Big personalities - MoneySense

Big personalities

Love ’em or loathe ’em, you can’t ignore these characters — or their new books.

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Love ’em or loathe ’em, you can’t ignore these characters — or their new books.

The Only Three Questions That Count
by Ken Fisher ($33.99, Wiley)

Fisher, one of the best-known money managers in the U.S., believes you should invest only when you have an edge on others. In this entertaining book, he explains how to look for that edge. He also explains why you shouldn’t worry about government deficits, overburdened consumers or giant trade deficits.

Our take: You have to respect a guy who’s managed to beat the market over the long haul. Fisher comes out swinging and makes you think twice about many of your most cherished investing beliefs.

The Big Picture
by Barry Ritholtz (free, BigPicture.typepad.com)

Ritholtz, a market strategist who runs an institutional research firm in New York, delivers his take on what’s ahead for stocks in this smart and funny blog. Count on healthy doses of music and humor to go along with a heaping helping of economics and market stats.

Our take: Ritholtz seems like a nice guy. He’s also a great read, especially when he tears into shoddy statistics. Watch Super Barry punish the bad guys, then cheer as the data go flying!

Jim Cramer’s Mad Money: Watch TV, Get Rich
by James Cramer ($32, Simon & Schuster)

The title says it all. Cramer, the bald and bellowing host of the television spectacle Mad Money, pounds his chest, explains how he made his fortune, then delivers a lecture on how you can strike it rich too — by watching his television show.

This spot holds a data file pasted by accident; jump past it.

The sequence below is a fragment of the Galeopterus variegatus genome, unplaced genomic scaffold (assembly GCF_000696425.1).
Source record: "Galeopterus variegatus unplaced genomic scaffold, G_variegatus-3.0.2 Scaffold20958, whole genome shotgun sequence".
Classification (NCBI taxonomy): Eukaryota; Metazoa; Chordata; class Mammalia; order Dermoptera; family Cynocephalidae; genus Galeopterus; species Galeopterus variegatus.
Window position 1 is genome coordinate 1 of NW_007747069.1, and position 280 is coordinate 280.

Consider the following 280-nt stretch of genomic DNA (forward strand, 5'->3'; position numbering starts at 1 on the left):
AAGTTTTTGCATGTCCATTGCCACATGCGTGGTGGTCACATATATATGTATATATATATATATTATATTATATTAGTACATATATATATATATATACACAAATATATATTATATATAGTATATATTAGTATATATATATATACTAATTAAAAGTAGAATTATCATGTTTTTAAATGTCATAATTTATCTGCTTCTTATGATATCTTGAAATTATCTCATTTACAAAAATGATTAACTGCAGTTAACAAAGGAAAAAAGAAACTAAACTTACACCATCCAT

Our take: There’s something fascinating about watching a huge ego sprawl in all directions, but if you don’t love Cramer’s show, you won’t like his book either.

Why We Want You to be Rich: Two Men — One Message
by Donald Trump and Robert Kiyosaki. ($29.95, Rich Press)

Trump, the real estate mogul, and Kiyosaki, the author of the Rich Dad, Poor Dad series of personal finance books, offer their philosophy of creating wealth. Expect a lot of emphasis on psychology and motivation, not much on financial specifics.

Our take: Remember those special edition comic books when two superheroes — Batman and Superman, say — joined forces to combat a particularly nasty villain? This work is in the same vein. Which is to say, it’s not to be confused with reality and will appeal most to 12 year olds.

Money, a Memoir
by Liz Perle ($17.50, Picador)

Perle, a former publishing executive, believes that women are raised to be voluntarily blind when it comes to money. Her own divorce opened her eyes to how little she knew about investing, negotiating or looking after her own financial well-being.

Our take: Whether you’re a man or a woman, we think there’s a lot to be learned from Perle’s frank discussion of the different ways in which the sexes regard money.

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